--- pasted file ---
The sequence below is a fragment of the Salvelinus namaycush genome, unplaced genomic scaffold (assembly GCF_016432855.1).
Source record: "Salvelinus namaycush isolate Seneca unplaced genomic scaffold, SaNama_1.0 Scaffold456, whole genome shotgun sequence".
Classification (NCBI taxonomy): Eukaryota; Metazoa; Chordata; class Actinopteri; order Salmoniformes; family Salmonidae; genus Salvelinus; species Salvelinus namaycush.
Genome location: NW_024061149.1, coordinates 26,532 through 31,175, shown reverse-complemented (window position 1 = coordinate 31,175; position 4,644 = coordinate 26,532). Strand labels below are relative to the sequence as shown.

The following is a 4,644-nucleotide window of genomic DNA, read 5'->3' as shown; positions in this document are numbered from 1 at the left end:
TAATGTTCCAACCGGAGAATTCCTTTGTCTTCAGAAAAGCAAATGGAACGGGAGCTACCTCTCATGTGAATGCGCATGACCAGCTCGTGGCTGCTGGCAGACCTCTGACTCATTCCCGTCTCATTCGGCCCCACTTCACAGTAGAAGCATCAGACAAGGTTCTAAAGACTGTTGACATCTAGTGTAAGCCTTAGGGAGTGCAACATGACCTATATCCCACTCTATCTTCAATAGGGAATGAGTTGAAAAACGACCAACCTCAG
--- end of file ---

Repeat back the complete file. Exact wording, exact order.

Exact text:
The sequence below is a fragment of the Salvelinus namaycush genome, unplaced genomic scaffold (assembly GCF_016432855.1).
Source record: "Salvelinus namaycush isolate Seneca unplaced genomic scaffold, SaNama_1.0 Scaffold456, whole genome shotgun sequence".
Classification (NCBI taxonomy): Eukaryota; Metazoa; Chordata; class Actinopteri; order Salmoniformes; family Salmonidae; genus Salvelinus; species Salvelinus namaycush.
Genome location: NW_024061149.1, coordinates 26,532 through 31,175, shown reverse-complemented (window position 1 = coordinate 31,175; position 4,644 = coordinate 26,532). Strand labels below are relative to the sequence as shown.

The following is a 4,644-nucleotide window of genomic DNA, read 5'->3' as shown; positions in this document are numbered from 1 at the left end:
TAATGTTCCAACCGGAGAATTCCTTTGTCTTCAGAAAAGCAAATGGAACGGGAGCTACCTCTCATGTGAATGCGCATGACCAGCTCGTGGCTGCTGGCAGACCTCTGACTCATTCCCGTCTCATTCGGCCCCACTTCACAGTAGAAGCATCAGACAAGGTTCTAAAGACTGTTGACATCTAGTGTAAGCCTTAGGGAGTGCAACATGACCTATATCCCACTCTATCTTCAATAGGGAATGAGTTGAAAAACGACCAACCTCAG